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Two Indias

Blog posts reflect the views of their authors.

Two Indias
Nino Pagliccia
22 September 2011

I have always had a special affinity with India long before I married my wife who is originally from India. I have often joked that in my previous life I was born and lived in India. I love India and her people. 

I first visited India in 1987. I am now back again after my last trip 14 years ago and I try to sort out the new from the old. The India I read about in the mainstream media, boosting economic growth and friendly to the US, and the India that I remember.

My first impression landing at the new modern Indira Gandhi International Airport in Delhi raised my hopes for a new India; modern, fast and where her wealth is shared by all. But just outside the airport I saw pretty much the same old India I remembered; hectic, run down and where only poverty is shared by the large majority. Apparently the new prosperous India has not reached far enough. 

An Indian friend described to me the existence of two Indias in a very practical way in reference to his attempt to bridge the two in his daily management of his business. He explained that there is one India symbolized by its total embrace of the world of high tech by Indian entrepreneurs with fast computers and smart phones, and a second India that is still burdened by heavy bureaucracy - paper records, huge accounting books, carbon paper copies and lengthy proceedings.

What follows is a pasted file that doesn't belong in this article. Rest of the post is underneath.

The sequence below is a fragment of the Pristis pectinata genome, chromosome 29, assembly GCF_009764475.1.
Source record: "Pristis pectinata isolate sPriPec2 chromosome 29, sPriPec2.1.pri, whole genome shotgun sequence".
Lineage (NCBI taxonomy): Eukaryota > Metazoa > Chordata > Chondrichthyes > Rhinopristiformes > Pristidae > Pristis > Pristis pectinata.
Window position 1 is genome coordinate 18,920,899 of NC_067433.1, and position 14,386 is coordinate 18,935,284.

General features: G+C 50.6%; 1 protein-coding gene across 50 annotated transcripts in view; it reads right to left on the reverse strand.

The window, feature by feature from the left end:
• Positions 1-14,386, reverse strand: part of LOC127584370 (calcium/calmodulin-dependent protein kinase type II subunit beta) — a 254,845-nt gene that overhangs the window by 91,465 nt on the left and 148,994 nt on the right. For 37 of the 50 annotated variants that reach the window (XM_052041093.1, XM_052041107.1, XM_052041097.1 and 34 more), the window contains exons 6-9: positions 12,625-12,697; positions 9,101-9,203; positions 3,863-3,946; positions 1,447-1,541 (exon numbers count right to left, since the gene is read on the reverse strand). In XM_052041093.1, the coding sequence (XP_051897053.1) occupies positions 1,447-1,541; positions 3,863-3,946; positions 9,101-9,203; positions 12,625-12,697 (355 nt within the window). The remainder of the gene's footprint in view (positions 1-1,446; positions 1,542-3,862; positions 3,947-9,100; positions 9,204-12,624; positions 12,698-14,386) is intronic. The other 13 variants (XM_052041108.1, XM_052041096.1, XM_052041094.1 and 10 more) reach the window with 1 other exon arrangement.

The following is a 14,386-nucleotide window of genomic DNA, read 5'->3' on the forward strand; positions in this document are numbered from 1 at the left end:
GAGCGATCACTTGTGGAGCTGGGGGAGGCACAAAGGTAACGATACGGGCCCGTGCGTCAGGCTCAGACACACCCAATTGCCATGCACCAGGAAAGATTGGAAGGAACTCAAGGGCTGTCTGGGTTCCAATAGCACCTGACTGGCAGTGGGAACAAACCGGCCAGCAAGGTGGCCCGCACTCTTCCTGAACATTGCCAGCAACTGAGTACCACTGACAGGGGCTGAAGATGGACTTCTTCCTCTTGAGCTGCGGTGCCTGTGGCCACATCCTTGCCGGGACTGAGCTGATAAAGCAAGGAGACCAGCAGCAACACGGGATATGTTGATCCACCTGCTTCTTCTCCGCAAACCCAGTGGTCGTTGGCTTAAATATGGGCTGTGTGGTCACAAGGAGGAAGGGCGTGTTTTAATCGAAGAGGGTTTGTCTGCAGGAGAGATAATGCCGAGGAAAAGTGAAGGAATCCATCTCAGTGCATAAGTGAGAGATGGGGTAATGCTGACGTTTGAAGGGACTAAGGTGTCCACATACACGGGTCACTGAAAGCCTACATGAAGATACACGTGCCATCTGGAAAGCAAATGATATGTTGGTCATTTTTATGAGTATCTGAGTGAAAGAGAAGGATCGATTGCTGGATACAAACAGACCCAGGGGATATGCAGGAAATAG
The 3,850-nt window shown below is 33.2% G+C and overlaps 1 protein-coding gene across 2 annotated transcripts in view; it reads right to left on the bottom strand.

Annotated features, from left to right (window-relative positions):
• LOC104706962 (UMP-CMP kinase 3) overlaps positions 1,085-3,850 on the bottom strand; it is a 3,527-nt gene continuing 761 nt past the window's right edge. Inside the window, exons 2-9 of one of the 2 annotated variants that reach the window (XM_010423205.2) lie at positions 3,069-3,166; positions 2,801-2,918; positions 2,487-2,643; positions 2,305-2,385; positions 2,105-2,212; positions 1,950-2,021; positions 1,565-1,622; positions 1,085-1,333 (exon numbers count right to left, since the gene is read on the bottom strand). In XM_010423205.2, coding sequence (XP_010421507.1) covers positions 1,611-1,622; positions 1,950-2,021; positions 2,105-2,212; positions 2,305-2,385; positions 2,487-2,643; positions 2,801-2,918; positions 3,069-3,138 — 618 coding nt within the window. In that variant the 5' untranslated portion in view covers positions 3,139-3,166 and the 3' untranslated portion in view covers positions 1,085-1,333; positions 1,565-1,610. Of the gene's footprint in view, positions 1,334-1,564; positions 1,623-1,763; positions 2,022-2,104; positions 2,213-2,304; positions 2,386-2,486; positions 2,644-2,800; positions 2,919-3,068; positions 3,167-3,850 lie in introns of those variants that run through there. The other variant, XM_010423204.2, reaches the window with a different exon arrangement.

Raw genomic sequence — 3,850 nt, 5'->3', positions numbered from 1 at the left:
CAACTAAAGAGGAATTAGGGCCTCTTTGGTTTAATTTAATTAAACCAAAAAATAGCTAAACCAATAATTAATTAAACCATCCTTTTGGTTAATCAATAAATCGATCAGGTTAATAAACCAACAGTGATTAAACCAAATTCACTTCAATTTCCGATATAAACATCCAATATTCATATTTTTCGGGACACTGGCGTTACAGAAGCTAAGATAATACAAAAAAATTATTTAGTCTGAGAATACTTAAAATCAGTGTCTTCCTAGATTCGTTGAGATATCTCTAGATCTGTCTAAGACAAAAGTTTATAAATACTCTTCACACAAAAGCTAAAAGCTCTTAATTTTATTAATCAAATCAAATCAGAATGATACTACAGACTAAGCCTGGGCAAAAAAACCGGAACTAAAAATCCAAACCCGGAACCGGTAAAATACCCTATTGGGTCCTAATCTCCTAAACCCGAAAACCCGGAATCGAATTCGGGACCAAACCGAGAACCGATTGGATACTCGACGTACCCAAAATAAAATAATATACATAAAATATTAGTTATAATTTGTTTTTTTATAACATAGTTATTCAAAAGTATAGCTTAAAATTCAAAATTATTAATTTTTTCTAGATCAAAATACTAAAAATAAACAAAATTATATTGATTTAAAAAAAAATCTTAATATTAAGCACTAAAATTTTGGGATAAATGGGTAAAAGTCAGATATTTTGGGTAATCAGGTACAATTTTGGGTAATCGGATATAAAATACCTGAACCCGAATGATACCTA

As I travel and talk to people I seem to confirm that dual view but in a more dramatic way. On the one hand I notice the superficial changes such as a modern well maintained metro system in Delhi; or the numerous new buildings built on the steep mountain sides of Shimla seemingly defying gravity; or the huge billboards that advertise products by light skin color and western looking Indians; or the many well dressed people using the most modern electronic devices; or the MacDonalds and Kentucky Fried Chicken outlets serving new generations of meat eaters in a country largely vegetarian. 

On the other hand and alongside this new India, I also recognize very familiar images that seem to be unchanged over time such as hundreds of people sleeping on the streets; or large sections of deteriorated infrastructure; or the many people including children hustling to earn a few rupees; or the crowded curry houses; or the free roaming cows competing for space with cars and people. 

Fourteen years later I see two parallel worlds that, although coexisting, do not seem to intersect. On the contrary they are divided by a wider gap. In Marxist terms I see a typical capitalist contradiction of an affluent India for a small dominant minority and a timeless poor India for a large ignored majority.

The mainstream media only speaks of one India. Not the India I have come to love. Not the India that Mahatma Gandhi died for. Not the India of those condemned to abject poverty. But the India of multinationals. The India of those who have been co-opted to a new form of colonialism. The India of those who have traded the dignity of their people for economic status. The India where the only presence of Mahatma Gandhi is the one printed on the Indian currency bills bearing his image.  

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